Date: Sunday, November 7, 2021
Session Title: Healthcare Disparities in Rheumatology Poster (0594–0622)
Session Type: Poster Session B
Session Time: 8:30AM-10:30AM
Background/Purpose: Geographic disparities in the distribution and practice patterns of rheumatology providers may negatively impact patients with rheumatic diseases. The objective of this study was to describe the distribution of rheumatologists with respect to the area deprivation index (ADI) and to identify differences in practice patterns among Medicare Part D rheumatologist prescribers.
Methods: Prescriber data from the Medicare Part D Prescriber Public Use Files from 2013-2018 were downloaded. These data were joined to zip code level area deprivation index (ADI) data from the University of Wisconsin-Madison Neighborhood Atlas and presented as means and standard deviations (SDs). The ADI per zip code and number of rheumatologists per zip code were analyzed using Pearson’s correlation. The average number of rheumatologists and the average ADI values for each zip code were stratified by year and analyzed using one-way ANOVAs. Prescribing rates per 100 beneficiaries were calculated for corticosteroids, non-steroidal anti-inflammatory drugs (NSAIDs), gabapentinoids, opioids, conventional synthetic disease modifying anti-rheumatic drugs (csDMARDs), and targeted synthetic or biological (ts/bDMARDs) and analyzed using one-way ANOVAs.
Results: This study identified 5,642 rheumatologists who participated in the Medicare Part D program from 2013 to 2018. These rheumatologists served an average of 302.9 +/- 223.8 beneficiaries with an average age of 69.5 +/- 3.6 years (Table 1). In an unadjusted linear model of the number of rheumatologists per zip code, there was no significant relationship with ADI (p = 0.159). In two one-way ANOVA models, there was no relationship between year and the average number of rheumatologists per zip code (p = 0.313) or the average ADI (p = 0.621) (Table 2). Per 100 beneficiaries, providers who practiced in a higher ADI quintiles cared for significantly more patients and prescribed more conventional synthetic disease modifying anti-rheumatic drugs, more gabapentinoids, and more opioids (p < 0.001 for all comparisons) (Table 3).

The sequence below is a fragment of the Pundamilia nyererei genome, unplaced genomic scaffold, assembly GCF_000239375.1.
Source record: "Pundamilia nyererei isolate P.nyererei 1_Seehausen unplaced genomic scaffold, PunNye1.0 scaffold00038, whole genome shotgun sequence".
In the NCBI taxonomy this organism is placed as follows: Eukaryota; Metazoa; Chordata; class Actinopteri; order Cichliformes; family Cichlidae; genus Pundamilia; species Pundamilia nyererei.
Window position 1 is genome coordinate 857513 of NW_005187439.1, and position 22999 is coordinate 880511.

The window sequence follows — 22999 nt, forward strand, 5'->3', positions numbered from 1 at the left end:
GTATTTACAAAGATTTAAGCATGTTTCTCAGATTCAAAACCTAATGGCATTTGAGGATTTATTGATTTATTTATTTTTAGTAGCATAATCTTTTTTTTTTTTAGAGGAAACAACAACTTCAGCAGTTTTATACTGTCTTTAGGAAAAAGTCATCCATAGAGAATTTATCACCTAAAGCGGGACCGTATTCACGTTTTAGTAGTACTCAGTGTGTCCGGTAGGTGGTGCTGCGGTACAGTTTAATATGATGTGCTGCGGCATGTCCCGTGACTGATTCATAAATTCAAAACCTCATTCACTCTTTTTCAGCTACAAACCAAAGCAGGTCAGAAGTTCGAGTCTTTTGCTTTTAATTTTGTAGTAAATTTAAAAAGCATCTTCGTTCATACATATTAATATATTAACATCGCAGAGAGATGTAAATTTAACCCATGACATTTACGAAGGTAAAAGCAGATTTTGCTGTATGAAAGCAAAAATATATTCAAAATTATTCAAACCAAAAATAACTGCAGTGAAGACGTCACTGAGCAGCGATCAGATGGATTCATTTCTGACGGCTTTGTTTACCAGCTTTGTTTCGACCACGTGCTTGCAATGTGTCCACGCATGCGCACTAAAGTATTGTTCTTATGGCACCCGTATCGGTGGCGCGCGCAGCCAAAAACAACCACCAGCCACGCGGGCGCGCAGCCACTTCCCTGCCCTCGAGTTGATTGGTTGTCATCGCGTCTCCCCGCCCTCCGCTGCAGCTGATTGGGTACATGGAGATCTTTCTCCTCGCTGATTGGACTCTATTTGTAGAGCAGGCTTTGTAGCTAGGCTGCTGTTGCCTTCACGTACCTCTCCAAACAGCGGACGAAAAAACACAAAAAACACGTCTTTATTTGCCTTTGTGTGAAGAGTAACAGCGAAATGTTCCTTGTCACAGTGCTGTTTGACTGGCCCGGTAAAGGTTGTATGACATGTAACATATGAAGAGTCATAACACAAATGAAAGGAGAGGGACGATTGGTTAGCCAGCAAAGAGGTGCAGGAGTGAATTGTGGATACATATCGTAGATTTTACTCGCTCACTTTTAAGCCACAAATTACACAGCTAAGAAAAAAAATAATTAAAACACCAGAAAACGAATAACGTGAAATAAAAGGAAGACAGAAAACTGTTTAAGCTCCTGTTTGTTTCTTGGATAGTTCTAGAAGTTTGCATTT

Conclusion: There was no significant association between the number of rheumatologists per zip code and the ADI per zip code. Rheumatologists who practice in zip codes with higher deprivation indexes saw more patients and prescribed more csDMARDS, more gabapentinoids, and more opioids. Prescribing rates for biologic and targeted synthetic DMARDs did not vary substantially, suggesting that access to health insurance may mitigate geographical disparities.
To cite this abstract in AMA style:Tai S, Mbonu I, Putman M. Association of Area Deprivation Index and Practice Patterns of Medicare Part D Rheumatologists [abstract]. Arthritis Rheumatol. 2021; 73 (suppl 10). https://acrabstracts.org/abstract/association-of-area-deprivation-index-and-practice-patterns-of-medicare-part-d-rheumatologists/. Accessed January 29, 2022.
« Back to ACR Convergence 2021
ACR Meeting Abstracts - https://acrabstracts.org/abstract/association-of-area-deprivation-index-and-practice-patterns-of-medicare-part-d-rheumatologists/